Set::Array - Arrays as objects with lots of handy methods (including Set comparisons) and support for method chaining.


my $sao1 = Set::Array->new(1,2,4,"hello",undef);

my $sao2 = Set::Array->new(qw(a b c a b c));

print $sao1->length; # prints 5

$sao2->unique->length->print; # prints 3


Perl 5.6 or later

The 'Want' module by Robin Houston. Available on CPAN.


Set::Array allows you to create arrays as objects and use OO-style methods on them. Many convenient methods are provided here that appear in the FAQ's, the Perl Cookbook or posts from comp.lang.perl.misc. In addition, there are Set methods with corresponding (overloaded) operators for the purpose of Set comparison, i.e. +, ==, etc.

The purpose is to provide built-in methods for operations that people are always asking how to do, and which already exist in languages like Ruby. This should (hopefully) improve code readability and/or maintainability. The other advantage to this module is method-chaining by which any number of methods may be called on a single object in a single statement.


The exact behavior of the methods depends largely on the calling context.

Here are the rules:

* If a method is called in void context, the object itself is modified.

* If the method called is not the last method in a chain (i.e. it's called in object context), the object itself is modified by that method regardless of the 'final' context or method call.

* If a method is called in list or scalar context, a list or list refererence is returned, respectively. The object itself is NOT modified.

Here's a quick example:

my $sao = Set::Array->new(1,2,3,2,3);

my @uniq = $sao->unique(); # Object unmodified. '@uniq' contains 3 values.

$sao->unique(); # Object modified, now contains 3 values

Here are the exceptions:

* Methods that report a value, such as boolean methods like exists() or other methods such as at() or as_hash(), never modify the object.

* The methods clear(), delete(), delete_at(), and splice will always modify the object. It seemed much too counterintuitive to call these methods in any context without actually deleting/clearing/substituting the items!

* The methods shift() and pop() will modify the object AND return the value that was shifted or popped from the array. Again, it seemed much too counterintuitive for something like $val = $sao->shift to return a value while leaving the object's list unchanged. If you really want the first or last value without modifying the object, you can always use the first() or last() method, respectively.

* The join() method always returns a string and is really meant for use in conjunction with the print() method.


exists(val) - Returns 1 if val exists within the array, 0 otherwise. If no value (or undef) is passed, then this method will test for the existence of undefined values within the array.

is_empty() - Returns 1 if the array is empty, 0 otherwise. Empty is defined as having a length of 0.


at(index) - Returns the item at the given index (or undef). A negative index may be used to count from the end of the array. If no value (or undef) is specified, it will look for the first item that is not defined.

clear() - Empties the array (i.e. length becomes 0). You may pass a '1' to this method to set each element of the array to undef rather than truly empty it.

compact() - Removes undefined elements from the array.

count(?val?) - Returns the number of instances of val within the array. If val is not specified (or is undef), the method will return the number of undefined values within the array.

delete(list) - Deletes all items within list from the array that match. This method will crash if list is not defined. If your goal is to delete undefined values from your object, use the compact() method instead.

delete_at(index, ?index?) - Deletes the item at the specified index. If a second index is specified, a range of items is deleted. You may use -1 or the string 'end' to refer to the last element of the array.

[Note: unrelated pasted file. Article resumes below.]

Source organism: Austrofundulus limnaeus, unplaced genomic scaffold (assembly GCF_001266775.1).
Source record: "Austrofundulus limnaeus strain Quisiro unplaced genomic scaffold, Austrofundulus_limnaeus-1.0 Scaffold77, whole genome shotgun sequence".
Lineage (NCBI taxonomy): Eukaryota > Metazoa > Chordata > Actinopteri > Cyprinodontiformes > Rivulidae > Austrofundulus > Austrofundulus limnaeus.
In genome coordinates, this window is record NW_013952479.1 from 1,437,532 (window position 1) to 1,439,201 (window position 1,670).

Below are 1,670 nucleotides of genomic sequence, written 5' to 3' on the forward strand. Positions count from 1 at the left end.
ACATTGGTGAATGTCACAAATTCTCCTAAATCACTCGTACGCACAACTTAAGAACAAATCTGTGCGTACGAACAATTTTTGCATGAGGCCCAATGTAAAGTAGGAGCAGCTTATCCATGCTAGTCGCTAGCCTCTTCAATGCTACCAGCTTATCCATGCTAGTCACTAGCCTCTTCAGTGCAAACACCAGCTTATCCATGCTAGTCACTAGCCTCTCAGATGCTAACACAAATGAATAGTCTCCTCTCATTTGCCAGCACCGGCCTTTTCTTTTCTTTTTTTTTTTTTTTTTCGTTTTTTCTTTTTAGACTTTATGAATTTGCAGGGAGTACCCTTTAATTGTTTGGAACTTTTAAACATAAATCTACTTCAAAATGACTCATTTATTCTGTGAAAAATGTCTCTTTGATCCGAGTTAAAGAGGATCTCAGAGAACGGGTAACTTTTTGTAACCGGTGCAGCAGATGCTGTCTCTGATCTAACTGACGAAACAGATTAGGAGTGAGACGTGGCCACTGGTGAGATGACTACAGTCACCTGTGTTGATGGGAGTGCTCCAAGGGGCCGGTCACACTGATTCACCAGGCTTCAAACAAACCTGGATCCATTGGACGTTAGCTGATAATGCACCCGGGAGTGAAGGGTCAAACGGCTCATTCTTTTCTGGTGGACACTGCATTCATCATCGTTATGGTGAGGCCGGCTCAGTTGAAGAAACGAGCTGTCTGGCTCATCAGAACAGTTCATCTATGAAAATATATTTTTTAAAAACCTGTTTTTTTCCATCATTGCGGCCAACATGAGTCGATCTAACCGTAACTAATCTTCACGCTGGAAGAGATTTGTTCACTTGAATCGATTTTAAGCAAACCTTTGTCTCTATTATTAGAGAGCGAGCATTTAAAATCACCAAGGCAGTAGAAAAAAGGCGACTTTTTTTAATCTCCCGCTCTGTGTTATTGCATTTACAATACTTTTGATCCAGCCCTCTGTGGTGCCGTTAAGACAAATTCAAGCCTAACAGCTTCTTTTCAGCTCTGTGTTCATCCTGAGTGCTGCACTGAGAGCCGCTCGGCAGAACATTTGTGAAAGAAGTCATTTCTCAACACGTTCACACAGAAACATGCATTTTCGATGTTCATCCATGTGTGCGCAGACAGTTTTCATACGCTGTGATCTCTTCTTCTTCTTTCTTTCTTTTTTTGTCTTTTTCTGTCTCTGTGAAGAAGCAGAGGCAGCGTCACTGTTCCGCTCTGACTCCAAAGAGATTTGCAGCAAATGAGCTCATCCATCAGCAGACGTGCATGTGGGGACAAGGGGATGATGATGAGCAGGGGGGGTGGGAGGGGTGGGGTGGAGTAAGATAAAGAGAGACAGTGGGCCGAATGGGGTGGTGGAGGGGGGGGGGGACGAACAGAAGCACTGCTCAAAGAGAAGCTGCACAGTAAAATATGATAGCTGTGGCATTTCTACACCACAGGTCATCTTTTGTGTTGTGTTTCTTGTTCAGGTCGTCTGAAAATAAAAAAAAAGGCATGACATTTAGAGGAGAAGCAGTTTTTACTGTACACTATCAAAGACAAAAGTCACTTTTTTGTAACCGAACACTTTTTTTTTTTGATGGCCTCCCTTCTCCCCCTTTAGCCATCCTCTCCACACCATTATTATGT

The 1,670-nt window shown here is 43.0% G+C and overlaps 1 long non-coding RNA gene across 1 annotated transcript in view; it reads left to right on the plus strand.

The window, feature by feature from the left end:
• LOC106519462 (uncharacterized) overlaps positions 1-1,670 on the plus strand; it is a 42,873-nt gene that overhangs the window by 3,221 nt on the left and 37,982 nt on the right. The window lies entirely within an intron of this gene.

duplicates - Returns a list of N-1 elements for each element N in the set. For example, if you have set "X X Y Y Y", this method would return a the list "X Y Y".

fill(val,?start?,?length?) - Sets the selected elements of the array (which may be the entire array) to val. The default value for start is 0. If length is not specified the entire array, however long it may be at the time of the call, will be filled. Alternatively, a quoted integer range may be used.

e.g. $sao->fill('x','3-5');

The array length/size may not be expanded with this call - it is only meant to fill in already-existing elements.

first() - Returns the first element of the array (or undef).

flatten() - Causes a one-dimensional flattening of the array, recursively. That is, for every element that is an array (or hash, or a ref to either an array or hash), extract its elements into the array.

e.g. my $sa = Set::Array->new([1,3,2],{one=>'a',two=>'b'},x,y,z);

$sao->flatten->join(',')->print; # prints "1,3,2,one,a,two,b,x,y,z"

foreach(sub ref) - Iterates over an array, executing the subroutine for each element in the array. If you wish to modify or otherwise act directly on the contents of the array, use $_ within your sub reference.

e.g. To increment all elements in the array by one...

$sao->foreach(sub{ ++$_ });

get - Alias for the indices() method.

index(val) - Returns the index of the first element of the array object that contains val. Returns undef if no value is found.

Note that there is no dereferencing here so if you're looking for an item nested within a ref, use the flatten method first.

indices(val1,?val2?, ?val...?) - Returns an array consisting of the elements at the specified indices or undef if the element is out of range.

A range may also be used. It must be a quoted string in '0..3' format.

join(?char?) - Joins the individual elements of the list into a single string with the elements separated by the value of char. Useful in conjunction with the print() method. If no character is specified, then char defaults to a comma.

e.g. $sao->join('-')->print;

last() - Returns the last element of the array (or undef).

length() - Returns the number of elements within the array.

max() - Returns the maximum value of an array. No effort is made to check for non-numeric data.

pack(template) - Packs the contents of the array into a string (in scalar context) or a single array element (in object or void context).

pop() - Removes the last element from the array. Returns the popped element.

print(?1?) - Prints the contents of the array. If a '1' is provided as an argument, the output will automatically be terminated with a newline.

This also doubles as a 'contents' method, if you just want to make a copy of the array, e.g. my @copy = $sao->print;

Can be called in void or list context, e.g.

$sao->print(); # or... print "Contents of array are: ", $sao->print();

push(list) - Adds list to the end of the array, where list is either a scalar value or a list. Returns an array or array reference in list or scalar context, respectively. Note that it does not return the length in scalar context. Use the length method for that.